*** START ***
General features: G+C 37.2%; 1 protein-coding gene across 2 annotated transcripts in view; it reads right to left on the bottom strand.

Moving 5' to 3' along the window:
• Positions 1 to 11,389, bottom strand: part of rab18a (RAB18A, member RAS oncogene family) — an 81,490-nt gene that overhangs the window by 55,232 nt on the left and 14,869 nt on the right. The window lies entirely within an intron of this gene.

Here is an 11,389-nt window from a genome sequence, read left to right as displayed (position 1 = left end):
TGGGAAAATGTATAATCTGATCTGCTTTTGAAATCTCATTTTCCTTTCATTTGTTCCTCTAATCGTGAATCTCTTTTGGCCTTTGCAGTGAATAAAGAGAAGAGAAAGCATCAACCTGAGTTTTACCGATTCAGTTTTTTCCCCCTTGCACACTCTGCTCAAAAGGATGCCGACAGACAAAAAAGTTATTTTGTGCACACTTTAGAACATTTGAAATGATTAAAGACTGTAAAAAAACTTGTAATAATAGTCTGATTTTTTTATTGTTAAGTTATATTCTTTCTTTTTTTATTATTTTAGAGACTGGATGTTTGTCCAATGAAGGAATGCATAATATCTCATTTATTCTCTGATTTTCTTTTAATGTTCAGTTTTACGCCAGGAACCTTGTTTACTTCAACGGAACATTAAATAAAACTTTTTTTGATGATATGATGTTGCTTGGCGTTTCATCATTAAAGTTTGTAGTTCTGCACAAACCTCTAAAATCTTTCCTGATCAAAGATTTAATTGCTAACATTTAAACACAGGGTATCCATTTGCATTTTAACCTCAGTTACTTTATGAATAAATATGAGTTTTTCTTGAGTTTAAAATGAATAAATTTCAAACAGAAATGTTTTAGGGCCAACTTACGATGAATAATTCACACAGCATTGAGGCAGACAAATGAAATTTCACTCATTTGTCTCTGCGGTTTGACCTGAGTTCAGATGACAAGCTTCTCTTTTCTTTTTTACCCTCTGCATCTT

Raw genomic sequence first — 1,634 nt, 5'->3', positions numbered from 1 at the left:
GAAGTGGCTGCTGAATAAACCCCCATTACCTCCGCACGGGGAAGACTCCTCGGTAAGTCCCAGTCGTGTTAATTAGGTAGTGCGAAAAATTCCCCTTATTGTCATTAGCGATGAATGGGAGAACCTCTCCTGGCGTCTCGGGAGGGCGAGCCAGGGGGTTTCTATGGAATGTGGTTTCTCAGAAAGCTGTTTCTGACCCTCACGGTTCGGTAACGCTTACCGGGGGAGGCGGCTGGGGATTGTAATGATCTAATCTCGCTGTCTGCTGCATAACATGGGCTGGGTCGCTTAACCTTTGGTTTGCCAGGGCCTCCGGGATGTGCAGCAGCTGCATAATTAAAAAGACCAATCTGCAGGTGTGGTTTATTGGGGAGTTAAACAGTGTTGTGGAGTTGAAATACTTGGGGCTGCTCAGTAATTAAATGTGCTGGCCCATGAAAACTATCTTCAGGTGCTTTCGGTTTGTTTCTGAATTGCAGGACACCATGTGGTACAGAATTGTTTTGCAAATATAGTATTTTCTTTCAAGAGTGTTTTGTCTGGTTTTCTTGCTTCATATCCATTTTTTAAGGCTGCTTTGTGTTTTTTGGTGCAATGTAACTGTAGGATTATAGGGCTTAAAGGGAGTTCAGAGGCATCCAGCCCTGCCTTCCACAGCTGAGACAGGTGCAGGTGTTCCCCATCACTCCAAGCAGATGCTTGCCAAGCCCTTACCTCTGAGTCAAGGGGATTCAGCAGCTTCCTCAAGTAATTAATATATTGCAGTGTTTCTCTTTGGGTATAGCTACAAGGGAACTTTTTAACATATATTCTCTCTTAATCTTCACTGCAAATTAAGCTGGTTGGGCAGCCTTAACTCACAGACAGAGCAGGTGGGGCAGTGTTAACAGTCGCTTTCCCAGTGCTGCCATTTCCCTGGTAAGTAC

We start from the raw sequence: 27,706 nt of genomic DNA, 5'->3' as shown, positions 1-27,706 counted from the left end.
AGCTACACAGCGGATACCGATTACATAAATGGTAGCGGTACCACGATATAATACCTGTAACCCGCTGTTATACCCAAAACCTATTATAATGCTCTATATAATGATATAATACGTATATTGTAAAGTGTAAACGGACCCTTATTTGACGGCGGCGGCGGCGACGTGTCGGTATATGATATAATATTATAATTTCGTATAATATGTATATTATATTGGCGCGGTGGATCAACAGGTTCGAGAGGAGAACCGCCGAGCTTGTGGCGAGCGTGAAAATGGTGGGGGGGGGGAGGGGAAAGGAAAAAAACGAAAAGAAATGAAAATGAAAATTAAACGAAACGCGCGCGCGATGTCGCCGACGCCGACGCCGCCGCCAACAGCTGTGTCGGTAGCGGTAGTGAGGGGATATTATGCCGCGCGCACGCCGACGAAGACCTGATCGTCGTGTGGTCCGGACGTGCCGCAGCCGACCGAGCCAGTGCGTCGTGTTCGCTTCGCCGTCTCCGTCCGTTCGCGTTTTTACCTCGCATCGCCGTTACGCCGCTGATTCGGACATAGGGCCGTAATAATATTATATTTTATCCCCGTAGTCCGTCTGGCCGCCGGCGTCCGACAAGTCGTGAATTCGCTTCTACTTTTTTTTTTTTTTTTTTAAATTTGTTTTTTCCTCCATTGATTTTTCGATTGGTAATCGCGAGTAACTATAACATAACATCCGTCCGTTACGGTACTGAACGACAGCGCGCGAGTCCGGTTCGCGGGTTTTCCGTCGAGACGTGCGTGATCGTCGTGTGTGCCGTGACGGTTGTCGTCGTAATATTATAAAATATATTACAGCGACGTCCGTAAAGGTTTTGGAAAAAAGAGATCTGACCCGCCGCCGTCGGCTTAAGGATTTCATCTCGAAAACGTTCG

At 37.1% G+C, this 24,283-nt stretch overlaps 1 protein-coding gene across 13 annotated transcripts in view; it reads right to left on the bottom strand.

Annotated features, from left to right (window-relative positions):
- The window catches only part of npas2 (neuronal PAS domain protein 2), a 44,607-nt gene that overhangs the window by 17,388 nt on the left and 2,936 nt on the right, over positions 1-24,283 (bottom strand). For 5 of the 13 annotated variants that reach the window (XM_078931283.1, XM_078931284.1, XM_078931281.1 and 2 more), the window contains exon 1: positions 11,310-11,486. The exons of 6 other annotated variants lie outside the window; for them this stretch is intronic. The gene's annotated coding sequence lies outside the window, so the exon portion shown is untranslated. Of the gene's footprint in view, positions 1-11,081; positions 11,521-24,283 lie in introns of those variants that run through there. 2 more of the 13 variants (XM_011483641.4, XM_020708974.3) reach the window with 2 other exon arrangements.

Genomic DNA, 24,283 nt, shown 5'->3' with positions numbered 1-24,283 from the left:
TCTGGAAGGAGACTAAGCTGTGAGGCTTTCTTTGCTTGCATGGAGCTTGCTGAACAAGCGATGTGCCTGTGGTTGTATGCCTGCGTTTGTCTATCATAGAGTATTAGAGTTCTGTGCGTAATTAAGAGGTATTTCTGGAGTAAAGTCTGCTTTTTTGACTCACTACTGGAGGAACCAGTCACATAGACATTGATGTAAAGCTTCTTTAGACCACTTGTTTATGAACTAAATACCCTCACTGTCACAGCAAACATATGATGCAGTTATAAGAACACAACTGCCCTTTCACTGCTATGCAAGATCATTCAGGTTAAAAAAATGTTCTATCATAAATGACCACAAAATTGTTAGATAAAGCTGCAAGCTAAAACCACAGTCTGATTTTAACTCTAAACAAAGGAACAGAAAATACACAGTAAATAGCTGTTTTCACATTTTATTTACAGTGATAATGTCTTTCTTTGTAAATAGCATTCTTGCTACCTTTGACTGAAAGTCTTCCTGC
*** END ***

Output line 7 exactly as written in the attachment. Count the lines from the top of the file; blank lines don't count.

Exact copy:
GAAGTGGCTGCTGAATAAACCCCCATTACCTCCGCACGGGGAAGACTCCTCGGTAAGTCCCAGTCGTGTTAATTAGGTAGTGCGAAAAATTCCCCTTATTGTCATTAGCGATGAATGGGAGAACCTCTCCTGGCGTCTCGGGAGGGCGAGCCAGGGGGTTTCTATGGAATGTGGTTTCTCAGAAAGCTGTTTCTGACCCTCACGGTTCGGTAACGCTTACCGGGGGAGGCGGCTGGGGATTGTAATGATCTAATCTCGCTGTCTGCTGCATAACATGGGCTGGGTCGCTTAACCTTTGGTTTGCCAGGGCCTCCGGGATGTGCAGCAGCTGCATAATTAAAAAGACCAATCTGCAGGTGTGGTTTATTGGGGAGTTAAACAGTGTTGTGGAGTTGAAATACTTGGGGCTGCTCAGTAATTAAATGTGCTGGCCCATGAAAACTATCTTCAGGTGCTTTCGGTTTGTTTCTGAATTGCAGGACACCATGTGGTACAGAATTGTTTTGCAAATATAGTATTTTCTTTCAAGAGTGTTTTGTCTGGTTTTCTTGCTTCATATCCATTTTTTAAGGCTGCTTTGTGTTTTTTGGTGCAATGTAACTGTAGGATTATAGGGCTTAAAGGGAGTTCAGAGGCATCCAGCCCTGCCTTCCACAGCTGAGACAGGTGCAGGTGTTCCCCATCACTCCAAGCAGATGCTTGCCAAGCCCTTACCTCTGAGTCAAGGGGATTCAGCAGCTTCCTCAAGTAATTAATATATTGCAGTGTTTCTCTTTGGGTATAGCTACAAGGGAACTTTTTAACATATATTCTCTCTTAATCTTCACTGCAAATTAAGCTGGTTGGGCAGCCTTAACTCACAGACAGAGCAGGTGGGGCAGTGTTAACAGTCGCTTTCCCAGTGCTGCCATTTCCCTGGTAAGTAC